Slow Roll Buffalo, bike couriers doing whatever they can to help during COVID-19

Mar 31, 2020

Slow Roll Buffalo is adapting its mission of connecting the community through bikes to work around COVID-19. They are connecting bike couriers to help make important deliveries and are sharing safe, socially distant bike routes for those looking to ride safely. WBFO’s Nick Lippa joined Slow Roll Community Organizer Seamus Gallivan on a delivery route, as he’s been checking in with community members along the way to see how they are doing. 

Credit Nick Lippa / WBFO

Slow Roll larger community rides usually begin around the start of May. Instead of postponing that start this year, Gallivan said they are starting their season early with guidelines for safe, social distance rides. 

“I encourage you to use passive use of public spaces at a safe social distance of at least six feet for people to take a little bike ride, and really, again, maintain that mental and physical health. Just so important right now,” Gallivan said. 

The Buffalo News’ Max Kalnitz gave an in depth look at some of the routes which you can find here.

But Slow Roll and their members are looking to take it a step further. Looking to help the community any way they can. 

Gallivan has started a Slow Roll YouTube channel, where he’s stopping on his bike rides to talk to community members and business owners on how they are operating during the quarantine. 

Last Friday he stopped by Food Buffalo on Massechusetts Avenue, a pantry that offers healthy options for communities with high populations of low-income Muslim refugees and African Americans.

“Give me a quick intro, what you’re representing, what you are doing, why and how people can support,” Gallivan instructed holding an iPhone with a lavalier microphone from six feet away.

“Okay, peace in love. This is Drea D’Nur. I am the founder of Feed Buffalo,” D’Nur went on to explain.


Gallivan spoke with D’Nur about what food pantries like hers, Feed Buffalo, are doing to help during these trying times.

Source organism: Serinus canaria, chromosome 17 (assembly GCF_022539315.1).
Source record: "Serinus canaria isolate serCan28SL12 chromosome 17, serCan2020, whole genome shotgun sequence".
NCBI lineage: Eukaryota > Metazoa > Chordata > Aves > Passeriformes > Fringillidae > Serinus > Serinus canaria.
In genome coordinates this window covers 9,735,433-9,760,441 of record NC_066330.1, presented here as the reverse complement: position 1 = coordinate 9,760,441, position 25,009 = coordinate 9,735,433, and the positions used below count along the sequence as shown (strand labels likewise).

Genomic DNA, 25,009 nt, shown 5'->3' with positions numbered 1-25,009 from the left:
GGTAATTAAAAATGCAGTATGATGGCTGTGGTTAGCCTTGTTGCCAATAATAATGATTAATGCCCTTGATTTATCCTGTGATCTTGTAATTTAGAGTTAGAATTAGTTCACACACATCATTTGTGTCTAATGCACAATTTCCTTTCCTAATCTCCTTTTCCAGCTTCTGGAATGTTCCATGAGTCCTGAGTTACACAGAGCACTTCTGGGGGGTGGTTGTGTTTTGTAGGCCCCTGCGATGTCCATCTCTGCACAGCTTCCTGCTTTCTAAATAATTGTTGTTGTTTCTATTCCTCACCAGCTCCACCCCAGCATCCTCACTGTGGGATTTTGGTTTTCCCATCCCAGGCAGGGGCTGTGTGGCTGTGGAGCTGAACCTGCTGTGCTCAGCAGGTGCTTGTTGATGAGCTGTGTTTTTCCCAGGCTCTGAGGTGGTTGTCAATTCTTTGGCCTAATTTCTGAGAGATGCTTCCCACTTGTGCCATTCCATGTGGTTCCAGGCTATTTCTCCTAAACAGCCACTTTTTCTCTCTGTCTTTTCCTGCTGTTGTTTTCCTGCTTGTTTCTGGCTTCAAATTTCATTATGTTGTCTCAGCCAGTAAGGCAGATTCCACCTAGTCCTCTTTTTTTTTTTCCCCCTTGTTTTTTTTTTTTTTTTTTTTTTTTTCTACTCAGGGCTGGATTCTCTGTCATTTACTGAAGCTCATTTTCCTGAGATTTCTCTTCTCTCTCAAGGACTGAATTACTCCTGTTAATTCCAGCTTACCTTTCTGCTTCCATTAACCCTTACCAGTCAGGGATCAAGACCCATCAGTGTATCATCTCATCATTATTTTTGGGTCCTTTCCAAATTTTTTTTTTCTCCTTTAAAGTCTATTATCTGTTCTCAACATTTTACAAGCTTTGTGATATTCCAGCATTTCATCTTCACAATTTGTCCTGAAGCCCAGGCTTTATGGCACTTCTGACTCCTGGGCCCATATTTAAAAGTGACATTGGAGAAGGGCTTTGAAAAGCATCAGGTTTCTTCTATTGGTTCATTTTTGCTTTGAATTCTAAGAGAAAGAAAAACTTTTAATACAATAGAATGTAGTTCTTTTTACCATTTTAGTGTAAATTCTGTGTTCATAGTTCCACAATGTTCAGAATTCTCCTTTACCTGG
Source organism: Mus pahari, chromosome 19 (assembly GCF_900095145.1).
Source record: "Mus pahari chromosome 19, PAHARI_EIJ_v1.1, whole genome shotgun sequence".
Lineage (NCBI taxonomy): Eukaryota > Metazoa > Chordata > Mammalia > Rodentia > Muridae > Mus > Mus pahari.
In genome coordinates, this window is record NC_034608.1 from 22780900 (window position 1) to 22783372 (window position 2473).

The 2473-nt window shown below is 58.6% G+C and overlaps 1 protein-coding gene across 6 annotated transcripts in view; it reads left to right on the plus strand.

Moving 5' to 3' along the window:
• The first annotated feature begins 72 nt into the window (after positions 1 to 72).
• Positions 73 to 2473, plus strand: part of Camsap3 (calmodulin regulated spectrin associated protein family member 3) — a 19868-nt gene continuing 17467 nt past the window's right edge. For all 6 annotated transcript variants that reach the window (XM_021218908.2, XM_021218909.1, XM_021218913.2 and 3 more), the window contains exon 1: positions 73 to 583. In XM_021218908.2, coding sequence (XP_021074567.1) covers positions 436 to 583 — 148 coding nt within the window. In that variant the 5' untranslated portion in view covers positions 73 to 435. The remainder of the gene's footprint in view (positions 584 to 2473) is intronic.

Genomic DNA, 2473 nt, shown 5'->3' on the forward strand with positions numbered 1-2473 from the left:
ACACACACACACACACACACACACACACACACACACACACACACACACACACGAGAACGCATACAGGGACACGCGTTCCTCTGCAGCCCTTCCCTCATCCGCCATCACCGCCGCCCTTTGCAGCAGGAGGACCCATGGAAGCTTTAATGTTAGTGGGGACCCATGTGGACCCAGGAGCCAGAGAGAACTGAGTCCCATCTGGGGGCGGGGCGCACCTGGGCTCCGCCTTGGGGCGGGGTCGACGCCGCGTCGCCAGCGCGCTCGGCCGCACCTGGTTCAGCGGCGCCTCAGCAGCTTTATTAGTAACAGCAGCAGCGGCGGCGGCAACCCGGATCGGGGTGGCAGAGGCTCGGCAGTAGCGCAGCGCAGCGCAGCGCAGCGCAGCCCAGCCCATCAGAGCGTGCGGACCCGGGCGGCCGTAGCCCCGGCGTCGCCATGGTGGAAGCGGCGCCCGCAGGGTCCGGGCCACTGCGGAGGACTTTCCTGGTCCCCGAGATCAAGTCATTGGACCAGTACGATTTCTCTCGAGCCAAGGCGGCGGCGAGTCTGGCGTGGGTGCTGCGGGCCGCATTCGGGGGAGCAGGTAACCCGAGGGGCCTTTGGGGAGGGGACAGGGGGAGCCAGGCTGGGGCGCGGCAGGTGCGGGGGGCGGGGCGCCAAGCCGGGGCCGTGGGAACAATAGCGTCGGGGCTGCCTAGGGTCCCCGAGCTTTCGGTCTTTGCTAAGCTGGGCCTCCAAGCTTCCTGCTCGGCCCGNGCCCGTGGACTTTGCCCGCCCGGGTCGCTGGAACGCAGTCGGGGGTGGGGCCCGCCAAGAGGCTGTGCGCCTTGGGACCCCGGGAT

“We've been able to meet like emergency needs for people. So that's been great,” D’Nur said. “I haven't really had like in the actual family come here. We've had ironically like almost all bike messengers come and then I've done a couple of deliveries myself. So it's been great just to know that we're helping people and that we're able to give people healthy food like that is our mission.”


The bike messengers she speaks about are major helpers during this time. 

Gallivan said Slow Roll is helping bike messenger business Queen City Couriers get off the ground. After D’Nur, he headed off to finish a delivery.

“Queen City Couriers was preparing to launch as a business now it is launching as volunteer food delivery,” Gallivan said. “So helping out with them, got some groceries back that had been picked up from Feed Buffalo, another new nonprofit we are working with, Push Buffalo to identify those in need some food systems helpers, like Seeding Resilience, or looking at things on a system wide basis to address not only the needs of the moment, but how can we provide food equitably throughout our community on any given day.”

Before Gallivan left Food Buffalo, he made a video diary giving an update on what exactly he’s doing at Massachusetts Avenue Park.